Without those key players for long stretches the Pacers have been pretty average, 12th in the league in defensive efficiency and 20th in offensive efficiency.

When these two teams faced off 12 days ago it was one of the Lakers easiest wins of the season — they played great defense in the first quarter, holding the Pacers to 37.5% (eFG%) as they built a lead they never gave up. All five starters scored in double digits. The Lakers packed it in early and while the Pacers got closer, they never really threatened.

The last game of the road trip is always the toughest to win, but if the Lakers lose they fall below .500 and will fall 2.5 games back of Denver (unless the Clippers help out with a win). I really don’t like the phrase “must win” for the NBA regular season — the NCAA tournament is must win — but tonight’s Laker game is about as close to it as you can get.

On Tap: The Miami Heat

 —  March 17, 2005

On all-hype-all-the-time television we’ve been hearing about Shaq vs. Kobe tonight and how Kobe is wearing the black hat for forcing Shaq out. Talk radio guys can’t shut up about how Jerry Buss made the wrong decision and Kobe got what he wanted. Rather than make the retort myself, I turn to Chris Monjoy of Hoopsworld, who said it beautifully in a piece today about the Lakers not making the playoffs:

And To Kobe Bryant who critics will say “Got exactly what he wanted.” But do you really think Kobe wanted a dreadfully unbalanced roster, a clueless coach, no defense at the point, and no real interior presence? Anyone who’s watched the Lakers this year knows Kobe played his heart out every game, and did everything he could to be a team player.

Last night on the Southern California Sports Report, the host dé jour (I’m not going to take the effort to look up her name as fast as they change anchors around on that show) asked Brad Turner, the Laker beat writer for the Press-Enterprise, a question about the Lakers being in “disarray.” His response was that they were not in disarray, they were just “disjointed.”

This led to a conversation between my grammarian wife and I about just how far apart disarray and disjointed are. (That gives you just a little window into the wild life I have at home.)

But it does lead to a bigger question: Just how far are the Lakers away from being good? Right now I would describe them as an “average” NBA team, hovering just above .500 (for at least another 48 hours). How far away are they from being talked about being on par with, if not San Antonio, teams like Seattle and Dallas?

My gut instinct is they are really just a couple of affordable guys and a good coach away from being good. They need a guard who can defend the point and a real four inside. They need a coach who has a philosophy of what kind of team he wants (triangle or fast break) and who preaches a defensive system from day one.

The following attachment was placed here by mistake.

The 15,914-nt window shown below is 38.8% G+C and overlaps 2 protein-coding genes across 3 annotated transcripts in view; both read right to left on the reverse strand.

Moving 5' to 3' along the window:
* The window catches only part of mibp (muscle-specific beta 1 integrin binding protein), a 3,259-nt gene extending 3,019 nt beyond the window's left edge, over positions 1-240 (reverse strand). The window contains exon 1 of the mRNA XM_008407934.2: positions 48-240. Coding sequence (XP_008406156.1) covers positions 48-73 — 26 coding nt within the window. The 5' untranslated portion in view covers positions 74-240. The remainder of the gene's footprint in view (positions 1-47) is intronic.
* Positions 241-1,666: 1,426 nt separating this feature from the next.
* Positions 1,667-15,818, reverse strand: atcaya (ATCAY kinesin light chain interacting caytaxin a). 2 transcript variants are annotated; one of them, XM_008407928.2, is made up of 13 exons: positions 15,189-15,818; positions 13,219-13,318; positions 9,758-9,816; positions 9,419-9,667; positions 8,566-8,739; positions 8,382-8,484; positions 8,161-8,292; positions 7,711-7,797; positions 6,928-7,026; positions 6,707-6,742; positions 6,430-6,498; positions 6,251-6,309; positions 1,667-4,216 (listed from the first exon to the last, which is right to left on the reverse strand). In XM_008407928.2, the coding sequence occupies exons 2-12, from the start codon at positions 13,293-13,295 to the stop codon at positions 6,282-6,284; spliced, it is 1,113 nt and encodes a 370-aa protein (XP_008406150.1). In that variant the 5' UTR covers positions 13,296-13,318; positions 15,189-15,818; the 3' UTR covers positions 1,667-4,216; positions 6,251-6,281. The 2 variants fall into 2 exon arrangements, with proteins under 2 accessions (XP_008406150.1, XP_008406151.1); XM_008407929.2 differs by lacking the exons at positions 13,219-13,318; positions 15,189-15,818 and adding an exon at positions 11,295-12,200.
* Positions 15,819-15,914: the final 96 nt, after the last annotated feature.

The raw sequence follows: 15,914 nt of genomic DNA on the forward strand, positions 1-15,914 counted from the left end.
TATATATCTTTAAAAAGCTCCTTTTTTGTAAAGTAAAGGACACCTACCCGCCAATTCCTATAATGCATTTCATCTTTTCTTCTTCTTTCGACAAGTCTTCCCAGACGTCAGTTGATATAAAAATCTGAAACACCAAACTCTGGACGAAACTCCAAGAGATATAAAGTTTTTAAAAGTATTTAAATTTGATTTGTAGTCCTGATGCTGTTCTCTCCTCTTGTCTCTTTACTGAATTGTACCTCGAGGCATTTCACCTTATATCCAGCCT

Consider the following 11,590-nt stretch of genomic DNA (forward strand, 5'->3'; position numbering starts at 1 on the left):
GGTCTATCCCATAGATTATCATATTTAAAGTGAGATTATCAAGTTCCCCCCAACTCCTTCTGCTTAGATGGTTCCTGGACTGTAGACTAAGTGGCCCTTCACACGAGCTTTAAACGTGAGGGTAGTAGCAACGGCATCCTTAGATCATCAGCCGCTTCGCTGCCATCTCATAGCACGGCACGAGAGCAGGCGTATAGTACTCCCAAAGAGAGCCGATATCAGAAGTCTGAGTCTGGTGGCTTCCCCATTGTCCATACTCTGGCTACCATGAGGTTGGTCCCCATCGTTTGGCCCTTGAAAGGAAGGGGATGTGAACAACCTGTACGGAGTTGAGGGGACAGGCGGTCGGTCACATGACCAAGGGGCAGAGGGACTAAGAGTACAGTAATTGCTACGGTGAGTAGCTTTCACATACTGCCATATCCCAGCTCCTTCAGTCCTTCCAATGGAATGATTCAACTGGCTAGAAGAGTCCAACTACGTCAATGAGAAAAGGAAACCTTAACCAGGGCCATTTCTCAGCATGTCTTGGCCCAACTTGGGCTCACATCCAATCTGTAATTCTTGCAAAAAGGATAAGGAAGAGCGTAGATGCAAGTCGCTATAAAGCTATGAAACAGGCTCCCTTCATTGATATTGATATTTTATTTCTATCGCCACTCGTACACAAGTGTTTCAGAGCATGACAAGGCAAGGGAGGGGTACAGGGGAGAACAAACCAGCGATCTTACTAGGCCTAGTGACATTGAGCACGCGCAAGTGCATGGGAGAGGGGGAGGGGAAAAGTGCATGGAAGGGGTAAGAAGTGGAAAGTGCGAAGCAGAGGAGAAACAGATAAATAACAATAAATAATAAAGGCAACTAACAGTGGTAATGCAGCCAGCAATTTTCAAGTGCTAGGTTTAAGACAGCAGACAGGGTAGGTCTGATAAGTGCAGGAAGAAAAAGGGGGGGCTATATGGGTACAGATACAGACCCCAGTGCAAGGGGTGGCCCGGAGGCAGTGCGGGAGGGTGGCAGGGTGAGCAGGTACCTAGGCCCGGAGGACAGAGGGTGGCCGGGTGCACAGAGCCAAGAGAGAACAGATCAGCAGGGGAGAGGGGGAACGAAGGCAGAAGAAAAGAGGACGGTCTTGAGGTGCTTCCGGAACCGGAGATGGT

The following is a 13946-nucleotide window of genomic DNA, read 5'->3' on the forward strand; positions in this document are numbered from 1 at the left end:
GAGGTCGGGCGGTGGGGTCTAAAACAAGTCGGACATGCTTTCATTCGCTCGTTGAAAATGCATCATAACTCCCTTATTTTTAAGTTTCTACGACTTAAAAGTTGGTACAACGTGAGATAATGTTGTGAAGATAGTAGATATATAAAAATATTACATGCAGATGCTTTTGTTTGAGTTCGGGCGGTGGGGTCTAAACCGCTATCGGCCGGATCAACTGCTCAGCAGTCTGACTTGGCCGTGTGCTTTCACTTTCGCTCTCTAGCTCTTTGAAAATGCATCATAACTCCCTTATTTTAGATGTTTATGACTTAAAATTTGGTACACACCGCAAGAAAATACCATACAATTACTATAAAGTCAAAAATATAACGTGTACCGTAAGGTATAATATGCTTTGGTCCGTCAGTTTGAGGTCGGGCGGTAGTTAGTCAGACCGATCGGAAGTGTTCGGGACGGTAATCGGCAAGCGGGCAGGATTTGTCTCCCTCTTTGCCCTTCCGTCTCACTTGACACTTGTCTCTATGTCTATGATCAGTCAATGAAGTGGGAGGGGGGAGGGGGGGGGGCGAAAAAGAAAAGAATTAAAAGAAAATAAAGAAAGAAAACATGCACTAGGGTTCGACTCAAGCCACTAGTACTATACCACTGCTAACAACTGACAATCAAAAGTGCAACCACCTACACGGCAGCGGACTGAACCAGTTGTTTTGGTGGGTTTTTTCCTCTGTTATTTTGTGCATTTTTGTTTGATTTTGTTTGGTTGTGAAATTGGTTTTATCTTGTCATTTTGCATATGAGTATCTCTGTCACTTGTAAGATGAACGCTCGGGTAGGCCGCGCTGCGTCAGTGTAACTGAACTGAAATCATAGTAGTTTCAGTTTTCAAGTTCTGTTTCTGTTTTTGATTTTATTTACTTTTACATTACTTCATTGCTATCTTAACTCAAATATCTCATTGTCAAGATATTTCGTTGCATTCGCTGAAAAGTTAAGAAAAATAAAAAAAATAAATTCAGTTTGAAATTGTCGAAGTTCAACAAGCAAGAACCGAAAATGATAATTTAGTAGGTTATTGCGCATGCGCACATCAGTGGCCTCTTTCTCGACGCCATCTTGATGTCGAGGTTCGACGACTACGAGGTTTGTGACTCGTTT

Get those three things and I think this would be a good Laker team. Get there and then we’ll talk about the tweaks needed to become a championship team.

We’ll get a pretty good picture of how far the Lakers are from good right now when they face a legitimately good team in the Heat.

While the media focuses on Shaq vs. Kobe, the real issue tonight is who is going to stop Dwayne Wade. Back on Christmas day Wade had 29 points (the Heat team high) and 10 assists. Tonight I expect to see Kobe on him until Kobe picks up a couple of fouls. Other guys — Caron Butler, Jumaine Jones and even the Matador defender Chucky Atkins (Ole!) — will get their chance and have to step up. And it’s not just those guys, the Heat have the third most efficient offense in the league (109 points per 100 possessions and an eFG% of 52.6% for the season) and it’s going to take a team effort to stop them. Chris Mihm and his sore back are going to have to keep Shaq from dominating.

Last time these two teams met the Lakers took it to overtime by shooting 52.4% (eFG%) and leading the way was Lamar Odom who had 24 points on 9 of 15 shooting (the four is the weakest spot defensively for the Heat, according to 82games.com). Kobe had 42 points. Both of them will need big nights again and someone else will have to pitch in to get the team into the win column.

The Heat are good. Tonight a disjointed Laker team will get to measure themselves against that standard.

NCAA Tournament Predictions.

 —  March 17, 2005

I posted mine below (I’ll take North Carolina to beat Wake Forest in the finals, with Oklahoma State and Duke rounding out the Final Four). Hoops Analyst now has theirs up, a Final Four of Florida, Illinois, Duke and Louisville, with Duke taking it all.

Who does everyone else have in their brackets?